The 7504E was introduced in 2013 and entered legacy status in 2016 with the introduction of the 7500R series.
Each line card has six packet processors. Each processor has 3 Gbytes. The same line cards are used in the 4- and 8-slot switches.
Wondering whether Arista queue sizes were defaults or are user-adjustable, I asked their TAC. TAC responded via email on 8/6/13:
You can indeed change the voq limit on 7508 with the following command: "platform petraA voq tail-drop (value between 1 & 50 megabytes)". The effective changes can be observed under "show platform petraA buffers" as (For example, when the value is kept at 5 megabytes):
VOQ Limits (bytes) Normal : 5242880Arista commissioned a microburst test for the 7508 as part of a review from NetworkWorld in 2012. The results are much less clear. Key points are:
Massive overload of all the paths through the switch will cause most of crossbar arbitration requests to fail. A scheduler that can handle a credible overload may crumple into a whimpering ball on the floor. Most of the time, most of the input queues are empty and the scheduler can bypass them to focus on queues that contain traffic. But NetworkWorld's steady-state test fills all the queues simultaneously. If failed attempts to thread a packet through the switch fabric have the same cost as a success and the failure rate is pushed to astronomical levels, the test has nothing to do with reality.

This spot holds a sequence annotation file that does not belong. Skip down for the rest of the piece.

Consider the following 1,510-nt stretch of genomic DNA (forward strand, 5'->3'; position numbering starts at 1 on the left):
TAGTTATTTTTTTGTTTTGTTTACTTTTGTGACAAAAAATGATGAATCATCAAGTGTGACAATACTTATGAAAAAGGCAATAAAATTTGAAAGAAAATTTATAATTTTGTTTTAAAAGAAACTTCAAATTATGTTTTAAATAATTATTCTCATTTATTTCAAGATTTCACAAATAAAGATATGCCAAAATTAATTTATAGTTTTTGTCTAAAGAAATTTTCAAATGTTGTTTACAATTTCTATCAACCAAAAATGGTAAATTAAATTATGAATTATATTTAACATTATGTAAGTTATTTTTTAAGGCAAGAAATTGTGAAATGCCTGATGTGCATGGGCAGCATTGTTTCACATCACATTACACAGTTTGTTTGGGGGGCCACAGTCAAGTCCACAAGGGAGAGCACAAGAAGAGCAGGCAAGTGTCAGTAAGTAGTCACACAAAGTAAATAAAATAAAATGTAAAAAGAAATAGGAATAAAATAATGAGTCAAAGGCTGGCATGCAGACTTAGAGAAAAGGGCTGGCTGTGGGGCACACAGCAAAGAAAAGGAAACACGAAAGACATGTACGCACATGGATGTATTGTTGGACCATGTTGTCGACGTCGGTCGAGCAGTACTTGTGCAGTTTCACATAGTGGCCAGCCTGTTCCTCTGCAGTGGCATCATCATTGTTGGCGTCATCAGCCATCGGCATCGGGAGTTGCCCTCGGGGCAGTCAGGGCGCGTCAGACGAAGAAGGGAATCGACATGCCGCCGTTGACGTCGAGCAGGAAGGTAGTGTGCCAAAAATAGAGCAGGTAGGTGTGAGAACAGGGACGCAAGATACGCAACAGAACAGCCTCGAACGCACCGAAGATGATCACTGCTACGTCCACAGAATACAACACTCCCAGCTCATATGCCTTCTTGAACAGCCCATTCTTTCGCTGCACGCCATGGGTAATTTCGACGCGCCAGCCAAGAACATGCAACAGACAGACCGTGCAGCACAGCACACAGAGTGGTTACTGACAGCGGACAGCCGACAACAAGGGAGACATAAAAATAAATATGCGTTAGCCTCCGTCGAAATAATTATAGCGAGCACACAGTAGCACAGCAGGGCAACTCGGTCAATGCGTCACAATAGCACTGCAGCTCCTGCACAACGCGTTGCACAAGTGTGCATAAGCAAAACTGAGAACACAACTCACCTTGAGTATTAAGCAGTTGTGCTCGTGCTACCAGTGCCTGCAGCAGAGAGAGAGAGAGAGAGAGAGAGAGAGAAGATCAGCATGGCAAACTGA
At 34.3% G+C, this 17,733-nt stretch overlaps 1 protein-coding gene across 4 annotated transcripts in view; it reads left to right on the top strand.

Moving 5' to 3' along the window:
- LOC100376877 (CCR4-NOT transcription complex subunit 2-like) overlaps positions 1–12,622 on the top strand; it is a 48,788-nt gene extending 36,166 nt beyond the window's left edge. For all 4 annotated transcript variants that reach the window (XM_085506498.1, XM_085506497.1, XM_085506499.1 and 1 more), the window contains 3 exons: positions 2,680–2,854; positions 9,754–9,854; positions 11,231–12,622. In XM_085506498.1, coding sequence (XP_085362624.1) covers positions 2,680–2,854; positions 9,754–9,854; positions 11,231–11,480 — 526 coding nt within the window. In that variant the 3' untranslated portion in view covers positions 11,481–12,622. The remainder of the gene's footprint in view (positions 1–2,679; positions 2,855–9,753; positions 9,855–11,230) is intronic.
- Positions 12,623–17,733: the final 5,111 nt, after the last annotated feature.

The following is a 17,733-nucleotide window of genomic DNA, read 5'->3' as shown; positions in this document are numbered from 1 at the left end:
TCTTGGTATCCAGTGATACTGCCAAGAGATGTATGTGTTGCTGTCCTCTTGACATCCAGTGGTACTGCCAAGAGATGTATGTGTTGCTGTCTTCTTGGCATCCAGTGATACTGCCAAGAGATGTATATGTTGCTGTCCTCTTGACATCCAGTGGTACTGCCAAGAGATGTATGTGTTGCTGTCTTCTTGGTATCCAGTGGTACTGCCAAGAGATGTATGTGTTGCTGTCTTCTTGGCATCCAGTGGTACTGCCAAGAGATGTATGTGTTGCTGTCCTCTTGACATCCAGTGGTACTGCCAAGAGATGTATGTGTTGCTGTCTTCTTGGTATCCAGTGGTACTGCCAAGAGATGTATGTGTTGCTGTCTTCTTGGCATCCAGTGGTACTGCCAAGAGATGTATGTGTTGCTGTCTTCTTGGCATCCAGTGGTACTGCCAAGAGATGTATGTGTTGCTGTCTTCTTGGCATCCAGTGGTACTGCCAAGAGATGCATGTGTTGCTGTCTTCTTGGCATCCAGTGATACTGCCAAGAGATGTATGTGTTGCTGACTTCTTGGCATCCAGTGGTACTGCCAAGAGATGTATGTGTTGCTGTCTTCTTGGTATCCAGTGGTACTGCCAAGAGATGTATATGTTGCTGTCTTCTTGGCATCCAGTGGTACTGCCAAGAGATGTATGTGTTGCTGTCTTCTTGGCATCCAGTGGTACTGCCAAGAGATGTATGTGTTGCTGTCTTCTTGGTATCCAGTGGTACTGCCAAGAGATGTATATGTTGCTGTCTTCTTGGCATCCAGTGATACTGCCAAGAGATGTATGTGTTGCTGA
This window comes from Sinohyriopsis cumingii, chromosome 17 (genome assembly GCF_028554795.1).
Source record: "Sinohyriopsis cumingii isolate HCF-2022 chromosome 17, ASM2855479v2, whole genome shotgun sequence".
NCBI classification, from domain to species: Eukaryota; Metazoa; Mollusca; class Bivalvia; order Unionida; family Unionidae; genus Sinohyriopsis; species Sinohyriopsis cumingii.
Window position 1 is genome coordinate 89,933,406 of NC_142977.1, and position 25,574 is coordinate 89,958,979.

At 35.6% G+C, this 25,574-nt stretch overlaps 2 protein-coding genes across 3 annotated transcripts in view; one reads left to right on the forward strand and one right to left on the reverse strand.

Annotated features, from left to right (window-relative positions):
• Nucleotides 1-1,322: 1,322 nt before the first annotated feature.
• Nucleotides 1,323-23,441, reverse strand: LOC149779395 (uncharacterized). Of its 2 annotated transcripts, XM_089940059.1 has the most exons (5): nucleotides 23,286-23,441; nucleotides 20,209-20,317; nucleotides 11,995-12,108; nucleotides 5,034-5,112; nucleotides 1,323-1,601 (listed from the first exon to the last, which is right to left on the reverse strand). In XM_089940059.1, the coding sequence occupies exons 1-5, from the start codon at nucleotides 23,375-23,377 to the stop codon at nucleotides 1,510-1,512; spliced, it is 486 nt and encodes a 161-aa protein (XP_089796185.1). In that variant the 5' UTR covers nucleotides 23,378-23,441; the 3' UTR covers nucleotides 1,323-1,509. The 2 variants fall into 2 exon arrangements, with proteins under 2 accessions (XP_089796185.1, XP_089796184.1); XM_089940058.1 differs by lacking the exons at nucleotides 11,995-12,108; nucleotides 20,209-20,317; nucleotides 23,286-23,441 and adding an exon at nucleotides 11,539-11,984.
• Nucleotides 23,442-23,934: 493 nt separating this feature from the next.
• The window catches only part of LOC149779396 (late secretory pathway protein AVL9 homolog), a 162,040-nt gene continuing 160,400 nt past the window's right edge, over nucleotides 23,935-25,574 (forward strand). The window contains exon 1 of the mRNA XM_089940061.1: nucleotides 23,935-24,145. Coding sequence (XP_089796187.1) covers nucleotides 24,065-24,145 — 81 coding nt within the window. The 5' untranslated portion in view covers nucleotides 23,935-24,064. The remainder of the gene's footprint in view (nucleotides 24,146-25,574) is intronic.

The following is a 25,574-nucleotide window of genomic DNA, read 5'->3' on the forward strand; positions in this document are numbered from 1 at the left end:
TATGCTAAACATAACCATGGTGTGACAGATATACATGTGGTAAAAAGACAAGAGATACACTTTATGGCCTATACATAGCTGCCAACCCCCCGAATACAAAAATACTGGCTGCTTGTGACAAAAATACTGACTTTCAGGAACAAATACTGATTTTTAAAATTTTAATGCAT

What this really demonstrates is the first bullet above. There are no standards for a microburst test. And when engineers try to make up a test designed to fit the test equipment on their bench, the results are not good.
Architecture talkHugh Holbrook gave a talk at Networking Field Day 10 in August 2015 with title 7500 architecture and Why Buffers Matter. It is about 30 minutes.
In the talk